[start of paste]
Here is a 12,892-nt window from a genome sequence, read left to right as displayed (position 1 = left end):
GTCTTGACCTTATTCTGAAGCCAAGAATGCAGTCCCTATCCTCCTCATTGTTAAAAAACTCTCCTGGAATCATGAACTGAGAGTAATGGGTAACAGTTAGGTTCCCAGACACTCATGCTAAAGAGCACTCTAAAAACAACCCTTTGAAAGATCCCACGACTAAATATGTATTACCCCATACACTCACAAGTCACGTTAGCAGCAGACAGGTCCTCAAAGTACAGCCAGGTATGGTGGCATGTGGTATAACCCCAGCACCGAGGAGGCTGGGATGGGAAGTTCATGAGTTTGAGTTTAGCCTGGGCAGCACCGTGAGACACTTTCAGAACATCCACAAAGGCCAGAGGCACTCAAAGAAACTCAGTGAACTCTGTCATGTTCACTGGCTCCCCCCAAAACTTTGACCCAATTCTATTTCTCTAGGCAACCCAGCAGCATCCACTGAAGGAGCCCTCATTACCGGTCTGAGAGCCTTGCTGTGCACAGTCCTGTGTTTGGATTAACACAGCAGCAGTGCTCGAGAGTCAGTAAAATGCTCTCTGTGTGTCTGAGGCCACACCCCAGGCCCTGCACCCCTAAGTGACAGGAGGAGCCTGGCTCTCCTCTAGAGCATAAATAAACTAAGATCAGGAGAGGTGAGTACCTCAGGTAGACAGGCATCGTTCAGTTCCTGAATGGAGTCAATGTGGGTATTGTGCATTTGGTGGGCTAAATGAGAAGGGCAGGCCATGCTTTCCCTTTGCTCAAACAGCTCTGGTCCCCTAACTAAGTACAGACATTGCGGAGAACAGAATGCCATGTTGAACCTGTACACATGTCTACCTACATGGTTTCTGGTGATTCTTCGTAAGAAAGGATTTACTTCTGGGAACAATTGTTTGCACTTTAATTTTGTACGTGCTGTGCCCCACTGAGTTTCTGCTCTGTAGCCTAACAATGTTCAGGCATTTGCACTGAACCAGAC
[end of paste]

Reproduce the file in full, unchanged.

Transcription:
Here is a 12,892-nt window from a genome sequence, read left to right as displayed (position 1 = left end):
GTCTTGACCTTATTCTGAAGCCAAGAATGCAGTCCCTATCCTCCTCATTGTTAAAAAACTCTCCTGGAATCATGAACTGAGAGTAATGGGTAACAGTTAGGTTCCCAGACACTCATGCTAAAGAGCACTCTAAAAACAACCCTTTGAAAGATCCCACGACTAAATATGTATTACCCCATACACTCACAAGTCACGTTAGCAGCAGACAGGTCCTCAAAGTACAGCCAGGTATGGTGGCATGTGGTATAACCCCAGCACCGAGGAGGCTGGGATGGGAAGTTCATGAGTTTGAGTTTAGCCTGGGCAGCACCGTGAGACACTTTCAGAACATCCACAAAGGCCAGAGGCACTCAAAGAAACTCAGTGAACTCTGTCATGTTCACTGGCTCCCCCCAAAACTTTGACCCAATTCTATTTCTCTAGGCAACCCAGCAGCATCCACTGAAGGAGCCCTCATTACCGGTCTGAGAGCCTTGCTGTGCACAGTCCTGTGTTTGGATTAACACAGCAGCAGTGCTCGAGAGTCAGTAAAATGCTCTCTGTGTGTCTGAGGCCACACCCCAGGCCCTGCACCCCTAAGTGACAGGAGGAGCCTGGCTCTCCTCTAGAGCATAAATAAACTAAGATCAGGAGAGGTGAGTACCTCAGGTAGACAGGCATCGTTCAGTTCCTGAATGGAGTCAATGTGGGTATTGTGCATTTGGTGGGCTAAATGAGAAGGGCAGGCCATGCTTTCCCTTTGCTCAAACAGCTCTGGTCCCCTAACTAAGTACAGACATTGCGGAGAACAGAATGCCATGTTGAACCTGTACACATGTCTACCTACATGGTTTCTGGTGATTCTTCGTAAGAAAGGATTTACTTCTGGGAACAATTGTTTGCACTTTAATTTTGTACGTGCTGTGCCCCACTGAGTTTCTGCTCTGTAGCCTAACAATGTTCAGGCATTTGCACTGAACCAGAC